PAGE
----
JA: I mean the record doesn’t sound like it, but yes. Mainly the style of story telling. The lyricism is ingrained. So when you mentioned that I sound like a cowboy or whatever, I wasn’t thinking about a cowboy in the sense of someone who’s grounded, but more about that archetype of the wanderer. Someone who’s wandering and discovering, untethered to anything and drifting. Lyrically, that’s something I write about a lot. Not that I do all that much wandering anymore. I’m not that untethered these days.

FS: Locked down! Signed a contract!

JA: (Laughs) In terms of craft, sometimes I’ll write about someone we’ve met, or a memory or a snippet of conversation that takes you somewhere. That’s a way of writing that I’ve strongly inherited from my family. Their bread and butter are truck songs, train songs, rambling songs. Early Slim Dusty is all about that. The idea of this free, untethered person. It’s a very post war thing I guess. Songs like ‘Rambler’ and ‘Done in by The Pace of It All’ are me channelling that.

MS: ‘Done in by The Pace of It All’ is one of my favourite moments on the album.

JA: It’s a bit of an outlier on the record musically. It’s not really a country song. I wrote a song about a feeling that I remembered having and then I put it into a different character and setting.  It’s about that sense you have when you’re young, of being on the cusp of something but not quite being there yet. That sense of wanting to get on with it and hurry it up.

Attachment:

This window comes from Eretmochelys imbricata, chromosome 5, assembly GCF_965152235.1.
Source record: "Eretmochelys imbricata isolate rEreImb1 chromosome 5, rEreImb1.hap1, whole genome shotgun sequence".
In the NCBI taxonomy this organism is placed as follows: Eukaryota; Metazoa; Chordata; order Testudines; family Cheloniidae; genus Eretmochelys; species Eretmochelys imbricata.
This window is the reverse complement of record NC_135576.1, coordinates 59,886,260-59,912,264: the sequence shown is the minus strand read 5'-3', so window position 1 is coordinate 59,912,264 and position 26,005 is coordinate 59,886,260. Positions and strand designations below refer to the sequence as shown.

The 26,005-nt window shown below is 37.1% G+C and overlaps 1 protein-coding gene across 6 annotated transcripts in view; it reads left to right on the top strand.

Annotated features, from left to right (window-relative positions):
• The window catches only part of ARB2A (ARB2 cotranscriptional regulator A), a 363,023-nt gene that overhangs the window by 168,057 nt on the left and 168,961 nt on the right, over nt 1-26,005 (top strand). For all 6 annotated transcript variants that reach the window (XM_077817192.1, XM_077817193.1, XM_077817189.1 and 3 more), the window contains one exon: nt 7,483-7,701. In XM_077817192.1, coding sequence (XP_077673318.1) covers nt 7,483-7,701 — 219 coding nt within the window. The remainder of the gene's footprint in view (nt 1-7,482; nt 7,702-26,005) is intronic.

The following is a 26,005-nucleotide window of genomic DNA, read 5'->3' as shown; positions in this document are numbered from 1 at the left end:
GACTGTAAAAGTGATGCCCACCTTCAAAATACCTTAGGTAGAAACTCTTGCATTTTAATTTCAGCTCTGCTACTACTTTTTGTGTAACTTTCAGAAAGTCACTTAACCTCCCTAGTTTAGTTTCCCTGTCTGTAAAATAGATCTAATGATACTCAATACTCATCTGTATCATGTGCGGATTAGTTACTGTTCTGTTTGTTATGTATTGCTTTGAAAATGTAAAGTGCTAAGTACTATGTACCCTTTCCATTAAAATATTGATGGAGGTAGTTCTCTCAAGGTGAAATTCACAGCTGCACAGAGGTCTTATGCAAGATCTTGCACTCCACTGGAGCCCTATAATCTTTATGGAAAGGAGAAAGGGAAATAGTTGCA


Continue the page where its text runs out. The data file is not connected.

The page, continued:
MS: When I first heard that song I was in peak hour traffic and just trying to get home after a hectic work day, so the idea of feeling ‘done in by the pace of it all’ had a totally different meaning for me. It’s funny how you write with a certain intention but then someone can take something entirely different from the song.  I find if I can relate to just one line in a song, I can pretty much superimpose the rest.

FS: I think Jim’s writing is far more ambiguous and open to interpretation than mine. I’m pretty literal.

JA: That’s great. I love the fact that you can get something completely different.

MS: I also wanted to ask you guys about Jim’s grandmother Joy McKean, because that sense of musical partnership she had with Slim is another thread of similarity that runs between your careers.

FS: Joy was an incredible musician and writer and wrote a lot of Slim’s greatest hits. She also had an uncanny ability to talk to people and then turn their experience into a song. What was so great about their partnership, was that she could do that and then Slim could perform it in a way that people really related to.

JA: His delivery was the key. People found him authentic.

FS: We’ve done some shows around Australia with Jim’s mum (Anne Kirkpatrick) and a lot of the audience are die hard Slim Dusty fans. The main thing they comment on with regard to Slim’s shows, is how for many of them, it was the first time they’d seen somebody come and sing stories that they could relate to and that validated their experience. It was an era before television really, and the fact that somebody would come out there and put on a high quality show and perform songs that reflected their own lives, was pretty amazing.


Pretty amazing indeed. And in a time that seems light years away from the pre-television era of Slim Dusty, it’s still the strong, honest delivery and timeless themes that have audiences falling in love with Small Town Romance for all the same reasons.

‘Small Town Romance’ was released on 14th October.  The album launch will be this Friday, Oct 21, at Bella Union in Carlton.

More details about the band can be found here and here.